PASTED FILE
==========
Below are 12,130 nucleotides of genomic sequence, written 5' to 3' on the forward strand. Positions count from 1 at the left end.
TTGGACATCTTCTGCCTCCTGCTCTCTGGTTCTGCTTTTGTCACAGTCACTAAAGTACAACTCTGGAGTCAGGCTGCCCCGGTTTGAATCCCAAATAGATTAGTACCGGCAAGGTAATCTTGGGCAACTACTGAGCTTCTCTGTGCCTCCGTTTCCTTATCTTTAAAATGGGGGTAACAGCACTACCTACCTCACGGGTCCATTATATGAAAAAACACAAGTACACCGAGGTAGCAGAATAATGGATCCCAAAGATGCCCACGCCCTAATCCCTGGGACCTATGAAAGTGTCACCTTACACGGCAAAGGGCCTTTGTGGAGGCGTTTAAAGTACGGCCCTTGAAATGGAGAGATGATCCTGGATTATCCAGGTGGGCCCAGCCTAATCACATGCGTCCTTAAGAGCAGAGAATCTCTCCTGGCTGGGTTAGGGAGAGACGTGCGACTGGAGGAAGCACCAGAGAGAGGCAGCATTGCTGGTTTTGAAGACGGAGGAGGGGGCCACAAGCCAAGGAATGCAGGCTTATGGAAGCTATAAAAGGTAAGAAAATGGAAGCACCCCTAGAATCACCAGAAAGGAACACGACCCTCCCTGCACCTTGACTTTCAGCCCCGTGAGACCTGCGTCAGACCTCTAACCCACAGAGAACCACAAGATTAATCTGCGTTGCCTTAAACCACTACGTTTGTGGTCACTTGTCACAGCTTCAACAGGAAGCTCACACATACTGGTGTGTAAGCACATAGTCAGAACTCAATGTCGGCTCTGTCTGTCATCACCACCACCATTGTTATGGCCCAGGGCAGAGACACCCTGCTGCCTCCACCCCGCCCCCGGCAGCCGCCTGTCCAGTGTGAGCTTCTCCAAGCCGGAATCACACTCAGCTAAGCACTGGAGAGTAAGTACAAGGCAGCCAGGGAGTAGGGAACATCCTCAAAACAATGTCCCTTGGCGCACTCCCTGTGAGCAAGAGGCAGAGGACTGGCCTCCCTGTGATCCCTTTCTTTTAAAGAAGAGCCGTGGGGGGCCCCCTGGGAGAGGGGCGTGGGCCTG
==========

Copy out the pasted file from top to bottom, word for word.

Below are 12,130 nucleotides of genomic sequence, written 5' to 3' on the forward strand. Positions count from 1 at the left end.
TTGGACATCTTCTGCCTCCTGCTCTCTGGTTCTGCTTTTGTCACAGTCACTAAAGTACAACTCTGGAGTCAGGCTGCCCCGGTTTGAATCCCAAATAGATTAGTACCGGCAAGGTAATCTTGGGCAACTACTGAGCTTCTCTGTGCCTCCGTTTCCTTATCTTTAAAATGGGGGTAACAGCACTACCTACCTCACGGGTCCATTATATGAAAAAACACAAGTACACCGAGGTAGCAGAATAATGGATCCCAAAGATGCCCACGCCCTAATCCCTGGGACCTATGAAAGTGTCACCTTACACGGCAAAGGGCCTTTGTGGAGGCGTTTAAAGTACGGCCCTTGAAATGGAGAGATGATCCTGGATTATCCAGGTGGGCCCAGCCTAATCACATGCGTCCTTAAGAGCAGAGAATCTCTCCTGGCTGGGTTAGGGAGAGACGTGCGACTGGAGGAAGCACCAGAGAGAGGCAGCATTGCTGGTTTTGAAGACGGAGGAGGGGGCCACAAGCCAAGGAATGCAGGCTTATGGAAGCTATAAAAGGTAAGAAAATGGAAGCACCCCTAGAATCACCAGAAAGGAACACGACCCTCCCTGCACCTTGACTTTCAGCCCCGTGAGACCTGCGTCAGACCTCTAACCCACAGAGAACCACAAGATTAATCTGCGTTGCCTTAAACCACTACGTTTGTGGTCACTTGTCACAGCTTCAACAGGAAGCTCACACATACTGGTGTGTAAGCACATAGTCAGAACTCAATGTCGGCTCTGTCTGTCATCACCACCACCATTGTTATGGCCCAGGGCAGAGACACCCTGCTGCCTCCACCCCGCCCCCGGCAGCCGCCTGTCCAGTGTGAGCTTCTCCAAGCCGGAATCACACTCAGCTAAGCACTGGAGAGTAAGTACAAGGCAGCCAGGGAGTAGGGAACATCCTCAAAACAATGTCCCTTGGCGCACTCCCTGTGAGCAAGAGGCAGAGGACTGGCCTCCCTGTGATCCCTTTCTTTTAAAGAAGAGCCGTGGGGGGCCCCCTGGGAGAGGGGCGTGGGCCTG